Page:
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Assignment 2 due at 10 30 a m on friday of week 10
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Question 1 (Given in Tutorial 5) Question 2 (Given in Tutorial 7) If you do Question 1 only, you get 60 points. If you do Question 2 only, you get 90 points. If you correctly do both Question 1 and Question 2, you get 100 points.

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Assignment 2: (Due at 10:30 a.m on Friday of Week 10)

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Assignment 2 due at 10 30 a m on friday of week 10

  • Question 1 (Given in Tutorial 5)

  • Question 2 (Given in Tutorial 7)

  • If you do Question 1 only, you get 60 points.

  • If you do Question 2 only, you get 90 points.

  • If you correctly do both Question 1 and Question 2, you get 100 points.

  • Bonus: 5 Points will be given to those who write a Java program for the Huffman code algorithm.

Assignment 2: (Due at 10:30 a.m on Friday of Week 10)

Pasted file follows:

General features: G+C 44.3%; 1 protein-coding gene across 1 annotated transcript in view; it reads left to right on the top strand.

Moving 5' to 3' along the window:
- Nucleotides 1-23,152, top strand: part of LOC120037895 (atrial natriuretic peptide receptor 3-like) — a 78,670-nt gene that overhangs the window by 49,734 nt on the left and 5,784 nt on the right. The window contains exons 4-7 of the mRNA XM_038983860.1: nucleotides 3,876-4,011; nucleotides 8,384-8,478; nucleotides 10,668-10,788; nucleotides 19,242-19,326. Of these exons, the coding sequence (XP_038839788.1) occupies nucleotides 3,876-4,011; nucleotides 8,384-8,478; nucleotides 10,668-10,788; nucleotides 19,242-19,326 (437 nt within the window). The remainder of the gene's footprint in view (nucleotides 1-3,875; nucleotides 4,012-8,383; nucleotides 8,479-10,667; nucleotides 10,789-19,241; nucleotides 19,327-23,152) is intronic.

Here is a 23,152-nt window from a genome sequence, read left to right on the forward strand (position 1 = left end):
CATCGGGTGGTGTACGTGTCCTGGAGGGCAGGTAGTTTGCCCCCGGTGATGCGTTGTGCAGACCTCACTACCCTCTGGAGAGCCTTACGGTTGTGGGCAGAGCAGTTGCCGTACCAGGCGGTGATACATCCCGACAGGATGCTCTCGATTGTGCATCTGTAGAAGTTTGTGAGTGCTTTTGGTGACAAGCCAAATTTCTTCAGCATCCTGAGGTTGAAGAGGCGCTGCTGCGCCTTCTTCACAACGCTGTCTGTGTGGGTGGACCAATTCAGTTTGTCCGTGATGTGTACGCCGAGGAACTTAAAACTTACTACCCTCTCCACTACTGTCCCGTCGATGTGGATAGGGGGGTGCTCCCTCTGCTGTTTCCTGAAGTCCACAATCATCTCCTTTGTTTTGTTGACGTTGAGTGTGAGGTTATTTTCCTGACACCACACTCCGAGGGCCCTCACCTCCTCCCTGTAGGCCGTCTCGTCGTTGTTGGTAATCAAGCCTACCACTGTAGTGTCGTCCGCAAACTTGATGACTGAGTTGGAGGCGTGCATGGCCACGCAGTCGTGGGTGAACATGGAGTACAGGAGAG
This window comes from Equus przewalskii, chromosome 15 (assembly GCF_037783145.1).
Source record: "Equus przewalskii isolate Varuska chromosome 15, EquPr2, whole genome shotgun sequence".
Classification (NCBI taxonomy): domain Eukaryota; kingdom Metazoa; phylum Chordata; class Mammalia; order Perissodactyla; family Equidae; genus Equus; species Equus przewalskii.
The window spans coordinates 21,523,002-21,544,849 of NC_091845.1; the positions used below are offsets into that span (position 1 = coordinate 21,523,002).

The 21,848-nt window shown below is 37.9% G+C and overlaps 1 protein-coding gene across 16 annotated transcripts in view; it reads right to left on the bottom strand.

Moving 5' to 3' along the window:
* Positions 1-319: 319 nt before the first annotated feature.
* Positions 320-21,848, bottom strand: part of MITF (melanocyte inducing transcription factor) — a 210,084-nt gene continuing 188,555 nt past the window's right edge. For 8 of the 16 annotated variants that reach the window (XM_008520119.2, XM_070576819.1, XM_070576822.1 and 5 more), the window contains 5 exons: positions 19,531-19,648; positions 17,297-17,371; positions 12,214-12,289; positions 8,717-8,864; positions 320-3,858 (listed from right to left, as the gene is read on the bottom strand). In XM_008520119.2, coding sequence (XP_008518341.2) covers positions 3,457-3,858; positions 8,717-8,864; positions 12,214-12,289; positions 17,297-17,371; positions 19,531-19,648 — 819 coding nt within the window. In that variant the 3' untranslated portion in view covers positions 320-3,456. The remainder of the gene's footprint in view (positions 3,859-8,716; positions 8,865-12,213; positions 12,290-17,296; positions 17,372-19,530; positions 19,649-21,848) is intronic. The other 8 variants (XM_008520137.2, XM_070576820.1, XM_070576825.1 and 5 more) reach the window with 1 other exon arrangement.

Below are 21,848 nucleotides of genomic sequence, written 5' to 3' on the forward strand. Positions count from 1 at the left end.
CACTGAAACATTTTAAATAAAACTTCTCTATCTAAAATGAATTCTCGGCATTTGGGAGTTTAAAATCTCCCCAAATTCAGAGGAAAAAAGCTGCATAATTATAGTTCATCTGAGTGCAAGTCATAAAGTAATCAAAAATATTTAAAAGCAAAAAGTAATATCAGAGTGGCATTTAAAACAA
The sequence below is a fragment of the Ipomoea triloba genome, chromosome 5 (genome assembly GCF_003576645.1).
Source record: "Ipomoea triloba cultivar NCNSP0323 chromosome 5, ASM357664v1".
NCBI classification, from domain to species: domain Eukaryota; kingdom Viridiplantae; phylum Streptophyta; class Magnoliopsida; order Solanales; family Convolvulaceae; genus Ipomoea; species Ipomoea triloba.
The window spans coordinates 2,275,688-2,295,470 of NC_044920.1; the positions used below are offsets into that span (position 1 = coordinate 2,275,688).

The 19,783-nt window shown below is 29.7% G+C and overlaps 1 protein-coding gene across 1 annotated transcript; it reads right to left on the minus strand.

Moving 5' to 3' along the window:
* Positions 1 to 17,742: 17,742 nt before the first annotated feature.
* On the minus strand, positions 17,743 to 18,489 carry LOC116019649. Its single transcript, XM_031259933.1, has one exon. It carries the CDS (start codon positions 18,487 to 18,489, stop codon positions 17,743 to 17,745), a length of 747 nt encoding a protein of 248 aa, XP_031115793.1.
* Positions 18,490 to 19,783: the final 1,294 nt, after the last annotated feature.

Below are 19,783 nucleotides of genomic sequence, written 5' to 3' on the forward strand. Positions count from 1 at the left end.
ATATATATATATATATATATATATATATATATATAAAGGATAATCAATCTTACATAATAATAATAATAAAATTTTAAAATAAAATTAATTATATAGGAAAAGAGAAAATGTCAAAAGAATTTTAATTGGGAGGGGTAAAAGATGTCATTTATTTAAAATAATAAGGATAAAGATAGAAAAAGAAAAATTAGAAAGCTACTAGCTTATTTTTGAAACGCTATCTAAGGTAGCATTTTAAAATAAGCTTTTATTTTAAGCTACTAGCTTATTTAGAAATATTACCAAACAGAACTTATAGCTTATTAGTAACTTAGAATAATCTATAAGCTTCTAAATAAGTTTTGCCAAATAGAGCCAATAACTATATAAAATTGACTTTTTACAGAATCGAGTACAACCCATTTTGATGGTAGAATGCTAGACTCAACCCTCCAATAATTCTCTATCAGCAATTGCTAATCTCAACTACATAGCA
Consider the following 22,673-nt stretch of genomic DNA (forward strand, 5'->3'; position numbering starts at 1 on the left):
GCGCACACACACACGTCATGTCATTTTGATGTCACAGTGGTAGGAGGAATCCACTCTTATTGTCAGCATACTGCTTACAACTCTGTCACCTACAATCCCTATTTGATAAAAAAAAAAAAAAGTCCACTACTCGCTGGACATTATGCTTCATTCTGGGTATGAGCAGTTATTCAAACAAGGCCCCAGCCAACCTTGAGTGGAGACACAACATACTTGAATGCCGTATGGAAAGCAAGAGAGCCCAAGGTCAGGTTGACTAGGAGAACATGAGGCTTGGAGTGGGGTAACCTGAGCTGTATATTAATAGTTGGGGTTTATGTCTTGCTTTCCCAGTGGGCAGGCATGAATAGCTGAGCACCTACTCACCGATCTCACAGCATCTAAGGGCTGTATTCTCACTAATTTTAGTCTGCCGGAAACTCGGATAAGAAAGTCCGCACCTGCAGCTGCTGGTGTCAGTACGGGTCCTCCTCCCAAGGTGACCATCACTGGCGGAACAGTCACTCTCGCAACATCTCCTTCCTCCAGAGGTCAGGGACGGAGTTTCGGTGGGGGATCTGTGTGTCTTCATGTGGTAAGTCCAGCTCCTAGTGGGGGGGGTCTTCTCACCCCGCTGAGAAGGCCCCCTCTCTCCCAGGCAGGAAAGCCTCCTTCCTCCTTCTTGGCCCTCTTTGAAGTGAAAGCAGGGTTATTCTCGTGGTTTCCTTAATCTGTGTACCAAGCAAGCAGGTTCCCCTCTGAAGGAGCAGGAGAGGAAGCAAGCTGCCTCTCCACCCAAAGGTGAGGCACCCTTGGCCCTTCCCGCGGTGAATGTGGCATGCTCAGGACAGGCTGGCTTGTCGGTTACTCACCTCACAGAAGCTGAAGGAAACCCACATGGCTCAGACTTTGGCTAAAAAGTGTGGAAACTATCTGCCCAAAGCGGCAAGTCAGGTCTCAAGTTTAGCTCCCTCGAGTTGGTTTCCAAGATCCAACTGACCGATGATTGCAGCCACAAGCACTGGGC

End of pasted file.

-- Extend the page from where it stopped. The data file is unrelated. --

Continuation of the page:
Review of lecture 1 to lecture 6

Lecture 1: Some concept: Pseudo code, Abstract Data Type. (Page 60 of text book.)

Stack. Give the ADT of stack (slide 11 of lecture1)

The interface is on slide 19. (Q: Is the interface equivalent to ADT? Not really. We need the method for insertion and deletion, i.e., first in last out. )

Applications: parentheses matching

Review of Lecture 1 to Lecture 6


Lecture 2

Linked list

Singly linked list

Doubly linked list

Just know how to setup a list. (Assignment 1)

Lecture 3: Analysis of Algorithms (important)

Primitive operations

Count number of primitive operations for an algorithm

big-O notation 2nO(n), 5n2+10n+11++>O(n2).

Lecture 2:


Lecture 4 tree

Definition of tree (slide 7)

Tree terminology: root, internal node, external node (leaf), depth of a node, height of a node, height of a node.

Inorder traversal of a binary tree

Tree ADT, slide 11, Binary tree ADT, slide 17

In terms of programming, understand TreeInExample1.java. (If tested in exam, java codes will be given. I do not want to give long code.)

Lecture 4: Tree


Lecture 5 more on trees

Linked Structure for Binary Tree.

Just understand the node:

Preorder traversal for any tree

Postorder traversal for any tree

Array-Based representation of binary tree (slide 9)

Algorithms for Depth(), Height() slide 12-15.

Lecture 5: More on Trees


Lecture 6 priority queue heeps

  • Priority Queue ADT (slide 2)

  • Heap:

  • definition of heap

  • What does “heap-order” mean?

  • Complete Binary tree (what is a complete binary?)

  • Height of a complete binary tree with n nodes is O(log n).

  • Insert a node into a heap runtimg time O(log n).

  • removeMin: remove a node with minimum key. Running time O(log n)